It does not matter which of these you try first. What matters is that you reach out to ask for help.If you or someone you love is depressed but not in immediate danger, for example if you are having trouble fulfilling basic responsibilities and enjoying life, then finding treatment for the depression is a high priority. In general, both antidepressant medication and talk therapy (such as cognitive- behavioral therapy) are effective treatments for depression. Furthermore, research has shown that the combination of medication and talk therapy is much
more effective together than you would expect by just adding their effects. It’s as if 1+1=3 or 4. So it’s worth the effort of finding ways to get both kinds of treatment. A good place to begin looking for help, as mentioned above, is to talk with your doctor. Most doctors have many patients who have needed help with depression. Your doctor can probably refer you to a mental health professional, or your diabetes educator, home care nurse, other health care professionals or a clergy member can also refer you for help. You can also talk with others who have struggled with depression. If you don’t know anyone, consider going to a meeting of your local chapter of the National Alliance for the Mentally Ill. There you will not only find people who can tell you about your local mental health services, but you will also find a rich resource for support and information. To find your local chapter, you can either go to , or call 1-800-920-NAMI (1-800-950- 6264). We don’t know everything about diabetes or depression, but we do know one thing: both can be treated. You may be surprised at how much better you feel. Am I Depressed? According to the U.S. National Institutes of Mental Health, depression is usually diagnosed when a person has four or more of the following symptoms lasting two weeks or more: • Ongoing sad, anxious or empty feelings • Feelings of hopelessness • Feelings of guilt, worthlessness, or helplessness • Feeling irritable or restless • Loss of interest in activities or hobbies that were once enjoyable, including sex • Feeling tired all the time • Difficulty concentrating, remembering details, or makingdecisions • Unable either to go to sleep or to stay asleep (insomnia), may wake in the middle of the night; or may sleep all the time • Either overeating or loss of appetite • Thoughts of suicide or making suicide attempts • Ongoing aches and pains, headaches, cramps or digestive problems that do not go away and do not have a diagnosable cause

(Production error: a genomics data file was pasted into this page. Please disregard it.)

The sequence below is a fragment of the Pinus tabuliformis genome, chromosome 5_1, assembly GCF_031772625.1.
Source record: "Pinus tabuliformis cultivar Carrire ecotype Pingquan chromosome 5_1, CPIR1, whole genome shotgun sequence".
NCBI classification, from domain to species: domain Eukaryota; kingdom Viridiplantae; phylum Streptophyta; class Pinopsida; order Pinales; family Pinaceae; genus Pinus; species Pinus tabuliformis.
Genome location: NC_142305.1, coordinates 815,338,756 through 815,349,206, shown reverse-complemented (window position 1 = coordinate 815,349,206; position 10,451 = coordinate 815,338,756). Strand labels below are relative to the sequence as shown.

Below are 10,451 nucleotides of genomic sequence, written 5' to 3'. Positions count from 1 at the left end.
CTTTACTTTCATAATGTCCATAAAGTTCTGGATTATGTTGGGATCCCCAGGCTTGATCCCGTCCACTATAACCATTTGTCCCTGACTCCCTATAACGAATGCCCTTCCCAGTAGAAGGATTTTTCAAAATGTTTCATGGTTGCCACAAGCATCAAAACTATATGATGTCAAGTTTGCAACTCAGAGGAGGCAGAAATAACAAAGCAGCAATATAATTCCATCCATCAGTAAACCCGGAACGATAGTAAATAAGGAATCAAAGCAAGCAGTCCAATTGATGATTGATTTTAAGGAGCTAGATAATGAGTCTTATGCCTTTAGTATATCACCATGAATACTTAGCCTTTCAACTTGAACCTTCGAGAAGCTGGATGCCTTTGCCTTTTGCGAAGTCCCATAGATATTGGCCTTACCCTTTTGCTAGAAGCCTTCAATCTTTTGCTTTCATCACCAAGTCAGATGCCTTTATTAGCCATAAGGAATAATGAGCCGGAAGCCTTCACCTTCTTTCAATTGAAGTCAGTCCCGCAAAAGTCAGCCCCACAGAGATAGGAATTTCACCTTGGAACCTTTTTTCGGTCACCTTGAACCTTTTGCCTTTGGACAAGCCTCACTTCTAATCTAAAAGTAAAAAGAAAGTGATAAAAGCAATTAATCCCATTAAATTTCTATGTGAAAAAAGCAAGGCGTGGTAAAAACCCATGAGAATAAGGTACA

If the person is thinking about suicide, treatment is considered a medical emergency. About the Author Ann S. Williams is an RN, with a PhD in Psychology, and has worked as a diabetes educator for 20 years. She has specialized in teaching independent diabetes self-management for blind people and writes and speaks frequently on this topic for other health care professionals. She was the founder and past chair of the Disabilities Specialty Practice Group of the American Association of Diabetes Educators, and remains an active member of that group.
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- Fall '19
- Diabetes, Blood sugar, NFB, Insulin pump